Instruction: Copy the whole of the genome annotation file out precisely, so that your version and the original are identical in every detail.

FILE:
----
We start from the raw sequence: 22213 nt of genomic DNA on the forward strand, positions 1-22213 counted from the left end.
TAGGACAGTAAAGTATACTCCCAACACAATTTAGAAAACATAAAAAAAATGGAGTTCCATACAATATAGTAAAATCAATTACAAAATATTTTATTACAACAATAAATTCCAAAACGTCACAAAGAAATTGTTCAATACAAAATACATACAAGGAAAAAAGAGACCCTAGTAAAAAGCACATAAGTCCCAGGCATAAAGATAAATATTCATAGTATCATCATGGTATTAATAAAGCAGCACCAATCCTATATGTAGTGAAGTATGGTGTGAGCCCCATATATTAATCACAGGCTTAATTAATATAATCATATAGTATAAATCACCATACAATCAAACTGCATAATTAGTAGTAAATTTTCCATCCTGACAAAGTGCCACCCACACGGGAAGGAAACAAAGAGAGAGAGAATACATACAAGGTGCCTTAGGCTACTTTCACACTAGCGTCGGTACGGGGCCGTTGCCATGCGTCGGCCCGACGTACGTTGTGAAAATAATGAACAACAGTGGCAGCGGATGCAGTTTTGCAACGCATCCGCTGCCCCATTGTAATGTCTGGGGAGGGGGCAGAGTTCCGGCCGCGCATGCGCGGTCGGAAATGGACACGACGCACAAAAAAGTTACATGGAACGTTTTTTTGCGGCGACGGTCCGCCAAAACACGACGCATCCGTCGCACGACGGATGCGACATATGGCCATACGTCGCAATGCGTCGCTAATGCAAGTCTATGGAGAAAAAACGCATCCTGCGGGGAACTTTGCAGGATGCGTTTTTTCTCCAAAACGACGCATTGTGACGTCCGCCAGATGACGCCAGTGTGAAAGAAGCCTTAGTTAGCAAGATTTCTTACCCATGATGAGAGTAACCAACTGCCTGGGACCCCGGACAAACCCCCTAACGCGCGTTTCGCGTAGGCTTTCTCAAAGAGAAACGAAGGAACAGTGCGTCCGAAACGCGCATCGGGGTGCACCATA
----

We start from the raw sequence: 22213 nt of genomic DNA on the forward strand, positions 1-22213 counted from the left end.
TAGGACAGTAAAGTATACTCCCAACACAATTTAGAAAACATAAAAAAAATGGAGTTCCATACAATATAGTAAAATCAATTACAAAATATTTTATTACAACAATAAATTCCAAAACGTCACAAAGAAATTGTTCAATACAAAATACATACAAGGAAAAAAGAGACCCTAGTAAAAAGCACATAAGTCCCAGGCATAAAGATAAATATTCATAGTATCATCATGGTATTAATAAAGCAGCACCAATCCTATATGTAGTGAAGTATGGTGTGAGCCCCATATATTAATCACAGGCTTAATTAATATAATCATATAGTATAAATCACCATACAATCAAACTGCATAATTAGTAGTAAATTTTCCATCCTGACAAAGTGCCACCCACACGGGAAGGAAACAAAGAGAGAGAGAATACATACAAGGTGCCTTAGGCTACTTTCACACTAGCGTCGGTACGGGGCCGTTGCCATGCGTCGGCCCGACGTACGTTGTGAAAATAATGAACAACAGTGGCAGCGGATGCAGTTTTGCAACGCATCCGCTGCCCCATTGTAATGTCTGGGGAGGGGGCAGAGTTCCGGCCGCGCATGCGCGGTCGGAAATGGACACGACGCACAAAAAAGTTACATGGAACGTTTTTTTGCGGCGACGGTCCGCCAAAACACGACGCATCCGTCGCACGACGGATGCGACATATGGCCATACGTCGCAATGCGTCGCTAATGCAAGTCTATGGAGAAAAAACGCATCCTGCGGGGAACTTTGCAGGATGCGTTTTTTCTCCAAAACGACGCATTGTGACGTCCGCCAGATGACGCCAGTGTGAAAGAAGCCTTAGTTAGCAAGATTTCTTACCCATGATGAGAGTAACCAACTGCCTGGGACCCCGGACAAACCCCCTAACGCGCGTTTCGCGTAGGCTTTCTCAAAGAGAAACGAAGGAACAGTGCGTCCGAAACGCGCATCGGGGTGCACCATA